Category Archives: ArchaeoPY Documentation

GitHub Inventory and Housekeeping

Hello ArchaeoPY,

We are thrilled by the positive responses to our paper at the 2015 CAA UK hosted at Bradford this past weekend.

Chrys and Finn have finished taking inventory of what is currently in the ArchaeoPY repository. As a result, we have shuffled some things around, renamed some code to be more descriptive, and deleted a few extraneous files. A short inventory of what is currently available below:

ArchaeoPY Modeller - 2D resistivity and magnetic responses modeller over simple features. 3D modelling has been derived, but still needs to be implemented. Hasn't been forgotten--just taken a back seat to other tasks!

ArchaeoPY:

Filters: Contains filters (analytical signal and peak-finding, which for example, we recently used on EMI and mag data)

GUI Templates: Contains the base ArchaeoPY templates generated from Qt Designer... These may be re-thought at a later time. Originally ArchaeoPY was meant to have a template GUI, to which users could utilise to their own needs by importing in modules. Currently this template GUI is mpl, which contains a matplotlib canvas, with plotting and clearing buttons.

IO: Various in>out code. Includes binary data viewer and binary data savers (to dxf, txt, or png); image processing and saving GUI; EMI regridding GUI.

Plotting: Basic plotter GUI, now with statistical information and trendline plotting; multiple subplots plotting from the same file; and, in progress, multiple subplots from different files.

Positional: EMI (xyz data) regridding, grid sorting, geotiff with open layers.

Processing: scikit image processing, geophysical data processing.

We are still getting the hang of GitHub; so if you have any questions or comments, please leave them below or tweet/facebook/google groups us!

 

 

ArchaeoPY Update: What's new... What's to Come...

Hi All,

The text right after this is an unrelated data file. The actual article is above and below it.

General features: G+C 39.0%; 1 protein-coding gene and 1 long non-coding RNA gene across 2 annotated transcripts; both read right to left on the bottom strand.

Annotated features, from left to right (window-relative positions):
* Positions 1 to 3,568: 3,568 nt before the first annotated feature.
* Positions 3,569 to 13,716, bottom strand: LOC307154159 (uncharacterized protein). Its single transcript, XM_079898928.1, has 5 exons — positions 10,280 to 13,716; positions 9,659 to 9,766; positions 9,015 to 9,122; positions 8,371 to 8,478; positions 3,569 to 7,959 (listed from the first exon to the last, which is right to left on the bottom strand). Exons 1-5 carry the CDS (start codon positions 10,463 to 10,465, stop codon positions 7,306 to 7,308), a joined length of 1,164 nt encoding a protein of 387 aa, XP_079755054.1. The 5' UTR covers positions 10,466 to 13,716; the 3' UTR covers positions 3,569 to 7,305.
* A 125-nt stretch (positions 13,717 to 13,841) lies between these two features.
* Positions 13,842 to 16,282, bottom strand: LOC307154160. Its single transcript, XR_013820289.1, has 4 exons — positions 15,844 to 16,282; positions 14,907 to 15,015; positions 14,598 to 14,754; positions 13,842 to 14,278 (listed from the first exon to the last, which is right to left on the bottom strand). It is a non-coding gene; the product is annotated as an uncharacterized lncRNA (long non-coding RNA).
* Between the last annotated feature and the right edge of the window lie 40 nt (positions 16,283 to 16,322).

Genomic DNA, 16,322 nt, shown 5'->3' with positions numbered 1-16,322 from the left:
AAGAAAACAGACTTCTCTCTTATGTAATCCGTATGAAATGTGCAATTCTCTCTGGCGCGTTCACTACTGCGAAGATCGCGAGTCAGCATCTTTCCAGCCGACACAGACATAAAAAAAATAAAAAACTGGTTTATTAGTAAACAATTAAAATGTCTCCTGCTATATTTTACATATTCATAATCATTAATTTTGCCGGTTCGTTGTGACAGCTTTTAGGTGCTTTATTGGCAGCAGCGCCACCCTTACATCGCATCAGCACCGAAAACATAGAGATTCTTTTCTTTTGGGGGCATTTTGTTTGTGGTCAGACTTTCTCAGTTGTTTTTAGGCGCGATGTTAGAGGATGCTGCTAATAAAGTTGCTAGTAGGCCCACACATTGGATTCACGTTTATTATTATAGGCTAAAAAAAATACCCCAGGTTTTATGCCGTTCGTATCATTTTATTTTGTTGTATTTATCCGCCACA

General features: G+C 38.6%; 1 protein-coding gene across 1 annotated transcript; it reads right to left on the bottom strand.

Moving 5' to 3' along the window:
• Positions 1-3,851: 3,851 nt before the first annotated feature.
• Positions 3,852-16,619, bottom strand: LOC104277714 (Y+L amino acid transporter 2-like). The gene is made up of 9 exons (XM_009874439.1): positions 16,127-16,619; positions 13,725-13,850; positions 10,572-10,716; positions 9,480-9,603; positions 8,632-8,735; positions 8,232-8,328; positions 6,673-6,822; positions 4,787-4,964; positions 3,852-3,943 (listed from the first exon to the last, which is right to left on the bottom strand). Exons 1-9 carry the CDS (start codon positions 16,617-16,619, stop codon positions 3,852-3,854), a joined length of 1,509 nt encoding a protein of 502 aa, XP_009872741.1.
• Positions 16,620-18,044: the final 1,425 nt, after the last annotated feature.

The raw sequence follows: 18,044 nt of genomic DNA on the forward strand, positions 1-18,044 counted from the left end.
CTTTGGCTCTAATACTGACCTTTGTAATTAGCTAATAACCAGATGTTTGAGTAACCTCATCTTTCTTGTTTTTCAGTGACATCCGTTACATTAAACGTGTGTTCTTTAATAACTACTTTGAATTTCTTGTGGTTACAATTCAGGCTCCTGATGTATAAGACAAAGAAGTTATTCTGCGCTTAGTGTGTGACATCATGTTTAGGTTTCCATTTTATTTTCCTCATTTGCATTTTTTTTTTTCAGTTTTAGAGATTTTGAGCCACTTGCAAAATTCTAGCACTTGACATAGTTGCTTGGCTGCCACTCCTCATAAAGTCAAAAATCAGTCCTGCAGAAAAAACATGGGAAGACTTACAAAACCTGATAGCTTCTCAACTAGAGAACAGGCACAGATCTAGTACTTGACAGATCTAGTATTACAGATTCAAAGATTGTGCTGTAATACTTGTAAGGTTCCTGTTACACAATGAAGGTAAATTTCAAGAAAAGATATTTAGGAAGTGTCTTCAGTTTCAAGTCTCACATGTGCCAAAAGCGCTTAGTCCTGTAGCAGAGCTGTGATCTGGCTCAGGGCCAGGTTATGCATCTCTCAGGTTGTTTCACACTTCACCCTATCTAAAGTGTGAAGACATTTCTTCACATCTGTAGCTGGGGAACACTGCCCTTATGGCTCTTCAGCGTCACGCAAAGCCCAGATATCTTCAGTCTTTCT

It has been awhile since our last update, but we are still alive and active!

Our GitHub repository  is slowly growing... so much so that we are in the process of doing an "inventory," to better structure the organisation of the repository. End goal: restructure snippets of codes (e.g. filters, data loaders) into folders separate from the GUI's, and have template GUI's, which the user can import and utilise the various snippets to suit their needs.

We will try to provide more regular updates on what we are working on through this page, but the GitHub repository will always be the most up-to-date. Currently we are working on:

Plotting: We have developed a straightforward 2D plotting interface (plotter) that loads tab separated data. This has developed out a need to plot lines of EMI data. The end goal is to add multi-axis plotting capabilities and run basic statistical analysis of the data. The GUI needs tidying up, but it still does the job.

plotter

An extension of Plotter is the multiple subplots GUI, which is still in progress:  multiple subplots

Other things we are working on also include a binary data viewer > exporter, and lidar hillshade data processing. Stay tuned for more.

 

Getting Started Guide

Hello! This guide will help you to get started with ArchaeoPY. This will cover installations you will need, how to utilise our repository, and how to get going running code. Stay tuned for Python Basics and Coding Basics guides! We are just in the process of putting them into a more GitHub/external-user-friendly form from our ipython notebook server.

1. Getting Started: Anaconda:

First things first, you will need Python installed on your computer. We recommend running Python 2.7 through Anaconda: http://continuum.io/downloads

Continue reading

Getting started with Python for Archaeology

The 10th International conference on Archaeological Prospection in Vienna involved a small but significant discussion about Open Software. This has continued on Twitter and I've committed myself to helping people start writing OpenSource software in Python.

I've chosen the Python Programming Language, partly because its one i have a working knowledge of but more importantly because it's inherently user readable. We have to remember that primarily we're Scientists, Archaeologists & Geophysicists, not Programmers and by using Python we can concentrate on what we want to happen to our data rather than how to tell the computer what you want to happen to the data.

Installing Python

To Get started with Python you'll need an implementation of Python on your computer. Python is Cross-Platform (It will work on windows, linux, mac ...) but the method of installing it on different platforms can be very different.